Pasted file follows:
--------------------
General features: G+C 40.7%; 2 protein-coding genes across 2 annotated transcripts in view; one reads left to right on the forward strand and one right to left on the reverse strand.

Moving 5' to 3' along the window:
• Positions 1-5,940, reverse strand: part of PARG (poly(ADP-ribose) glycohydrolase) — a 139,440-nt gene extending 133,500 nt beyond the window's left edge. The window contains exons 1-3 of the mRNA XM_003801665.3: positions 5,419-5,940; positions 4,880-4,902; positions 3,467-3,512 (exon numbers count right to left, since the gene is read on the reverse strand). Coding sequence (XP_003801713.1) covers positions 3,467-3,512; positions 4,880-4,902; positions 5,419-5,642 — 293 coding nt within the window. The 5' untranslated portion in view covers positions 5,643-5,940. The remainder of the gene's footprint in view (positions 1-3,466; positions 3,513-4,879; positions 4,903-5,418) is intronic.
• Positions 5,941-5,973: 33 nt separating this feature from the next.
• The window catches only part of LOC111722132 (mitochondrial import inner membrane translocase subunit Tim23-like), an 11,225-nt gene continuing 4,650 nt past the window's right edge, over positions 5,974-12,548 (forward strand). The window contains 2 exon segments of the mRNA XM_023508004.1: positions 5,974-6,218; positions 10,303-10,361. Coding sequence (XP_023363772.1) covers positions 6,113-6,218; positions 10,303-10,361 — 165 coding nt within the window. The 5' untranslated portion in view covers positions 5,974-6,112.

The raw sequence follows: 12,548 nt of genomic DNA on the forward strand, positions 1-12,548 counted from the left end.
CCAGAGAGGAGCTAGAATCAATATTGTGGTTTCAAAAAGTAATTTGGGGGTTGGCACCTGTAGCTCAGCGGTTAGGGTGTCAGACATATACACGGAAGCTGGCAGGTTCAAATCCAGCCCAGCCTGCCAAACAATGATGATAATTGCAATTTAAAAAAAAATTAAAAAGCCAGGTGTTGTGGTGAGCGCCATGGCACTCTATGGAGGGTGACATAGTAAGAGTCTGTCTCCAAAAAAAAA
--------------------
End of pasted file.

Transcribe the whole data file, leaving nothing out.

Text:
General features: G+C 40.7%; 2 protein-coding genes across 2 annotated transcripts in view; one reads left to right on the forward strand and one right to left on the reverse strand.

Moving 5' to 3' along the window:
• Positions 1-5,940, reverse strand: part of PARG (poly(ADP-ribose) glycohydrolase) — a 139,440-nt gene extending 133,500 nt beyond the window's left edge. The window contains exons 1-3 of the mRNA XM_003801665.3: positions 5,419-5,940; positions 4,880-4,902; positions 3,467-3,512 (exon numbers count right to left, since the gene is read on the reverse strand). Coding sequence (XP_003801713.1) covers positions 3,467-3,512; positions 4,880-4,902; positions 5,419-5,642 — 293 coding nt within the window. The 5' untranslated portion in view covers positions 5,643-5,940. The remainder of the gene's footprint in view (positions 1-3,466; positions 3,513-4,879; positions 4,903-5,418) is intronic.
• Positions 5,941-5,973: 33 nt separating this feature from the next.
• The window catches only part of LOC111722132 (mitochondrial import inner membrane translocase subunit Tim23-like), an 11,225-nt gene continuing 4,650 nt past the window's right edge, over positions 5,974-12,548 (forward strand). The window contains 2 exon segments of the mRNA XM_023508004.1: positions 5,974-6,218; positions 10,303-10,361. Coding sequence (XP_023363772.1) covers positions 6,113-6,218; positions 10,303-10,361 — 165 coding nt within the window. The 5' untranslated portion in view covers positions 5,974-6,112.

The raw sequence follows: 12,548 nt of genomic DNA on the forward strand, positions 1-12,548 counted from the left end.
CCAGAGAGGAGCTAGAATCAATATTGTGGTTTCAAAAAGTAATTTGGGGGTTGGCACCTGTAGCTCAGCGGTTAGGGTGTCAGACATATACACGGAAGCTGGCAGGTTCAAATCCAGCCCAGCCTGCCAAACAATGATGATAATTGCAATTTAAAAAAAAATTAAAAAGCCAGGTGTTGTGGTGAGCGCCATGGCACTCTATGGAGGGTGACATAGTAAGAGTCTGTCTCCAAAAAAAAA